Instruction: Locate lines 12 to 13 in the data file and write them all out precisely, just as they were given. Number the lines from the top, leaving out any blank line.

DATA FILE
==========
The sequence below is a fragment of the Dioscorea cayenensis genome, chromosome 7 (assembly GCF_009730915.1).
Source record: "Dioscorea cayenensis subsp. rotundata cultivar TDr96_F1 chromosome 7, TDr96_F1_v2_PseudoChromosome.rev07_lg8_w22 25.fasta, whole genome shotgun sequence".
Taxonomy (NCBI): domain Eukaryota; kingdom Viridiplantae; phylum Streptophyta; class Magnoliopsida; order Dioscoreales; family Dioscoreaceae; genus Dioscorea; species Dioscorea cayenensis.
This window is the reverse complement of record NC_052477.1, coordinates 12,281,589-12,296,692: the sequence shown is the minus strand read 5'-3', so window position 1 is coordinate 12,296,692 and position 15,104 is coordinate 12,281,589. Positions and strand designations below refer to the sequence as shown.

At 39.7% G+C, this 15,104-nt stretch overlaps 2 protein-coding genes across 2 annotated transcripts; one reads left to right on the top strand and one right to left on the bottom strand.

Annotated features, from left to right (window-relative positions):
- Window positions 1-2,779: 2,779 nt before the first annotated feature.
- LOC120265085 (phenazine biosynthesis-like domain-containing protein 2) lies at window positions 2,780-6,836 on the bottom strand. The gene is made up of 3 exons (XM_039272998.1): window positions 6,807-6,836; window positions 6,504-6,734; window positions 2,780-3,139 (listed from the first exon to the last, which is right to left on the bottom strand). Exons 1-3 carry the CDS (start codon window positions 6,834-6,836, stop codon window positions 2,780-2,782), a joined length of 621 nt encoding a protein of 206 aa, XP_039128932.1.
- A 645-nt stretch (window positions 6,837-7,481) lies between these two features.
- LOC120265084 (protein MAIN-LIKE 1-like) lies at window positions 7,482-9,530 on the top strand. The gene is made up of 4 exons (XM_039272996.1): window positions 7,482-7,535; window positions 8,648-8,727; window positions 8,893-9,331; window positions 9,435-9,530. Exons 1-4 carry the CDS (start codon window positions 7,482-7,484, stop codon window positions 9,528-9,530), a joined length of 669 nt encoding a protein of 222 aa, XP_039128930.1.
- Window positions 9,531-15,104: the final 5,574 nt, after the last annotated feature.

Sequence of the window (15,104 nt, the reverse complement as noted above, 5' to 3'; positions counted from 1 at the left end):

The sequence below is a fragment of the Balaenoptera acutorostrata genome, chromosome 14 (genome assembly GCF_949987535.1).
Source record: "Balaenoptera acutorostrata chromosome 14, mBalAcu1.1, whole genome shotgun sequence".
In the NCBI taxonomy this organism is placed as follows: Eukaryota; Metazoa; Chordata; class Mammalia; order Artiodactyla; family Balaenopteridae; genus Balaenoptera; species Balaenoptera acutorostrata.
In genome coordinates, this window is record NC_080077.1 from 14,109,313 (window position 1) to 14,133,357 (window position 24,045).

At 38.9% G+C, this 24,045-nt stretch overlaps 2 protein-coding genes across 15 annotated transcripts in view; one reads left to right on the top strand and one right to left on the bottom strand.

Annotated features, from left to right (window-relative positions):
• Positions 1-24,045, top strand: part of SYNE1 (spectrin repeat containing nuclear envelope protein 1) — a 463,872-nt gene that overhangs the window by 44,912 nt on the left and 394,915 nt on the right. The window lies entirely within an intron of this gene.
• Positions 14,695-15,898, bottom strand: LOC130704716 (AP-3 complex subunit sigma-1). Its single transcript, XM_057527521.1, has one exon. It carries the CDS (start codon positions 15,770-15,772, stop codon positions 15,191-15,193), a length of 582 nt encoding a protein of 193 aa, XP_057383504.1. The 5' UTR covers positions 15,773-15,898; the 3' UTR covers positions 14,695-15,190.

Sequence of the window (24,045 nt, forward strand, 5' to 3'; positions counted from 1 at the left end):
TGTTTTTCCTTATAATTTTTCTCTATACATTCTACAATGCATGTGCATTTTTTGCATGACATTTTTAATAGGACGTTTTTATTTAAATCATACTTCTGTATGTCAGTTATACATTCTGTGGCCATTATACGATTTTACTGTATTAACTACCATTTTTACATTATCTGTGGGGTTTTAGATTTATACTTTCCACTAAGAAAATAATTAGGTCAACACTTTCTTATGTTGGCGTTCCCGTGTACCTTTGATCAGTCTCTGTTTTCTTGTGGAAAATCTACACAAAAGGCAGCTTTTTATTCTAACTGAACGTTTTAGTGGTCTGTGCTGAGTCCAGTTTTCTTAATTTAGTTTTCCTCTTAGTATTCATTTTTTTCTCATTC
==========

Sequence of the window (15,104 nt, the reverse complement as noted above, 5' to 3'; positions counted from 1 at the left end):

The sequence below is a fragment of the Balaenoptera acutorostrata genome, chromosome 14 (genome assembly GCF_949987535.1).